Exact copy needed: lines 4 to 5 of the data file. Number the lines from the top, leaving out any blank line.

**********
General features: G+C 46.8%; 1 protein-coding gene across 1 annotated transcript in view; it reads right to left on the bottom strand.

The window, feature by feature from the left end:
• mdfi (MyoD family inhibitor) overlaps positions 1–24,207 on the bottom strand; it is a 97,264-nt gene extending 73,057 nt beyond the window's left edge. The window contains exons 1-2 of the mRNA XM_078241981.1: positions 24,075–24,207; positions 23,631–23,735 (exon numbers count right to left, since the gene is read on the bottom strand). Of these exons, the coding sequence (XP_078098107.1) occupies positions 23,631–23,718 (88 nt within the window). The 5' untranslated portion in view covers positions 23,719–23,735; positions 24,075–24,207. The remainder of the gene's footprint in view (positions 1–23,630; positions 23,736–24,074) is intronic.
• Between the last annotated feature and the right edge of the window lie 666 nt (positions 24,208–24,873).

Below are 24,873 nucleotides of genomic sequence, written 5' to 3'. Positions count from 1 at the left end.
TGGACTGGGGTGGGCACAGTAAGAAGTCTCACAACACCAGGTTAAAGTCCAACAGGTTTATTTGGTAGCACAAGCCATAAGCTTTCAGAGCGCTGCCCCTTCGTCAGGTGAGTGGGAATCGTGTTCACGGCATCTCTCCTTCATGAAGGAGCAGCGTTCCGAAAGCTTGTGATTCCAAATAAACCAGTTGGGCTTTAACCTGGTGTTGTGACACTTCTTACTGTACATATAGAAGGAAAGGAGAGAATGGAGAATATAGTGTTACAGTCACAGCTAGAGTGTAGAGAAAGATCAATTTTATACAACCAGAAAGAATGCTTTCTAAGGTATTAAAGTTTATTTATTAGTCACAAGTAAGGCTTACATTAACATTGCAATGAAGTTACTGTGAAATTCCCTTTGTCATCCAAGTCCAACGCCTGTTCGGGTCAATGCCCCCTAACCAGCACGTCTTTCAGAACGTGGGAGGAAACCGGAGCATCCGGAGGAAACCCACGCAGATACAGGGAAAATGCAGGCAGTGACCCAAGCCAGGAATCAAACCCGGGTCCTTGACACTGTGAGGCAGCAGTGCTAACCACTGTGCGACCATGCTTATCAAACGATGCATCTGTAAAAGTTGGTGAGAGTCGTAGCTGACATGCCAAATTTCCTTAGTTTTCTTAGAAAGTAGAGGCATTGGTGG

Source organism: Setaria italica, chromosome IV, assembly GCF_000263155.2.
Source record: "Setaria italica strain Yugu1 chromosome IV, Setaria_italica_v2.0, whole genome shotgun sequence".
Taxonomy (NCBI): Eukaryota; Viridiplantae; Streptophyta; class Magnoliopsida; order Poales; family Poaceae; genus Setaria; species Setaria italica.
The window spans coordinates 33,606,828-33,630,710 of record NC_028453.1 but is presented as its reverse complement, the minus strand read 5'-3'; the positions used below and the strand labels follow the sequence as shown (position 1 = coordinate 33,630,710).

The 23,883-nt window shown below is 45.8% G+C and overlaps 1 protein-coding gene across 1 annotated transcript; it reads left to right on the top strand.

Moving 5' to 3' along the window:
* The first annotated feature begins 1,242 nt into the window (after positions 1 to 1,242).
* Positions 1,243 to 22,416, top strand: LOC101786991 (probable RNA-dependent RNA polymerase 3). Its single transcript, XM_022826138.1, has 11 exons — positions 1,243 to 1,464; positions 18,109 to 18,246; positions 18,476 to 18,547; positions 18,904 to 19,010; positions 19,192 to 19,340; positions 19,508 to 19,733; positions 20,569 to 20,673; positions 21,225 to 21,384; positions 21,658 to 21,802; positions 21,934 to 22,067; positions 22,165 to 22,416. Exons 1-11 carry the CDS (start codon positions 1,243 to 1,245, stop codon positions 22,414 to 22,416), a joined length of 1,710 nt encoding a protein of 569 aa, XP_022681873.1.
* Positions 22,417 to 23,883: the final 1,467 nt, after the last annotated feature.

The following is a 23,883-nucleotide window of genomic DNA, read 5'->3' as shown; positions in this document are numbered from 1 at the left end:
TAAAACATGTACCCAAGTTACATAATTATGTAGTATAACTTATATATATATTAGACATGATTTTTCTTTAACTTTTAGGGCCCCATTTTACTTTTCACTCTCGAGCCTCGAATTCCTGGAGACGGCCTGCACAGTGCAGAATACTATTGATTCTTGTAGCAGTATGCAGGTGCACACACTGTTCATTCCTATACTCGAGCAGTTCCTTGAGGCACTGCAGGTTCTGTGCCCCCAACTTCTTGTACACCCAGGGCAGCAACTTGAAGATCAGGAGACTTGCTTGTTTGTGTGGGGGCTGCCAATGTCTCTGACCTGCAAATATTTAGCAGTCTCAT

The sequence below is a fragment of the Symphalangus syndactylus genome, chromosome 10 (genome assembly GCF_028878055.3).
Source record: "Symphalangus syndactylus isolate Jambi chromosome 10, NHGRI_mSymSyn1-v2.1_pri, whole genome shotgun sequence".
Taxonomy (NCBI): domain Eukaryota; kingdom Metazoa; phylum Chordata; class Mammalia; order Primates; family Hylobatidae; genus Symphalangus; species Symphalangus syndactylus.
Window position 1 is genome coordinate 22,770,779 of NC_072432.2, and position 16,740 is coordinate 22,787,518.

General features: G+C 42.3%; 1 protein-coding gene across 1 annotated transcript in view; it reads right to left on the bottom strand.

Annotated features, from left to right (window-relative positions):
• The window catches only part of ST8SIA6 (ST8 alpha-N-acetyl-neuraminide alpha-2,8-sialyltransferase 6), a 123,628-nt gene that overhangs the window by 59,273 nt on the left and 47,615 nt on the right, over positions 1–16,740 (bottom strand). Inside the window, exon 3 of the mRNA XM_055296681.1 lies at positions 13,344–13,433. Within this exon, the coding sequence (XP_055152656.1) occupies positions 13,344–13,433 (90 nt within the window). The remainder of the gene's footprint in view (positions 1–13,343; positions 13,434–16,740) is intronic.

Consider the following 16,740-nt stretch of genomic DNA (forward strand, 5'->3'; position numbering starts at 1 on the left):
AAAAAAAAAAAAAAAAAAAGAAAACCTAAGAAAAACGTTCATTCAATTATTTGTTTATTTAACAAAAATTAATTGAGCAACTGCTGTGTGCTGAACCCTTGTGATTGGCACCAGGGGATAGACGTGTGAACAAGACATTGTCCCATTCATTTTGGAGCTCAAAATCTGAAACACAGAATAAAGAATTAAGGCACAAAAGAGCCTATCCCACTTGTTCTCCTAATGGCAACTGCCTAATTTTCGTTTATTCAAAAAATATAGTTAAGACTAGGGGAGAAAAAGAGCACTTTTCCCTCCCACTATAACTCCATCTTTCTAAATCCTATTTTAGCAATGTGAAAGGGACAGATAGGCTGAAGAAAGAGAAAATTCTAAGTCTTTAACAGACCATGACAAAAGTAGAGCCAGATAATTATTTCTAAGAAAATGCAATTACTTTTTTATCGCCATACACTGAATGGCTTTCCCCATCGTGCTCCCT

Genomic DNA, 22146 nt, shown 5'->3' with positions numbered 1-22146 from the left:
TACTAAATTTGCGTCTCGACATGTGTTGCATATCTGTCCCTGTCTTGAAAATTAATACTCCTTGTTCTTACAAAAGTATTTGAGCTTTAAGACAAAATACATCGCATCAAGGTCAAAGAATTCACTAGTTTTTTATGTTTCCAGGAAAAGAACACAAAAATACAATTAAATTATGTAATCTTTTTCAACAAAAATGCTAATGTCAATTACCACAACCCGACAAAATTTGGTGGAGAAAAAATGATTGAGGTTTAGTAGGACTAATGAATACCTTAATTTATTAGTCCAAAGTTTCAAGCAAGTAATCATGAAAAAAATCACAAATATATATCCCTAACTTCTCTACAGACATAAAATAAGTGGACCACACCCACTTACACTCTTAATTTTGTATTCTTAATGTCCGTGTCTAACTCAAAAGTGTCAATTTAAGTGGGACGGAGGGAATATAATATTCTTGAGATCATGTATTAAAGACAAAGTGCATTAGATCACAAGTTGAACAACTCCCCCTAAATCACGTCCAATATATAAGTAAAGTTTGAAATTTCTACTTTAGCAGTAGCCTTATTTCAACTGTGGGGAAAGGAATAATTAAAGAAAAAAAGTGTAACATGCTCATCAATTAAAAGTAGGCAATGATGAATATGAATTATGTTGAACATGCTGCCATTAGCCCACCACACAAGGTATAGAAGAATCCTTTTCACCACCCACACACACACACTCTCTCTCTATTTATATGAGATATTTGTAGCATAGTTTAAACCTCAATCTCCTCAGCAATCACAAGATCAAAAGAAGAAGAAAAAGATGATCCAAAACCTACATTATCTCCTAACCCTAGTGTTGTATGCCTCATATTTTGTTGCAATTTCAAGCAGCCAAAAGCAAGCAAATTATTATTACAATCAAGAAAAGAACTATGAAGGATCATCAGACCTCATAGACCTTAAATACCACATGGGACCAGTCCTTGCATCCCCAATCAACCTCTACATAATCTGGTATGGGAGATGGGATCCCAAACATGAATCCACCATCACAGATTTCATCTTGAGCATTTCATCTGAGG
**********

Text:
• Between the last annotated feature and the right edge of the window lie 666 nt (positions 24,208–24,873).

Below are 24,873 nucleotides of genomic sequence, written 5' to 3'. Positions count from 1 at the left end.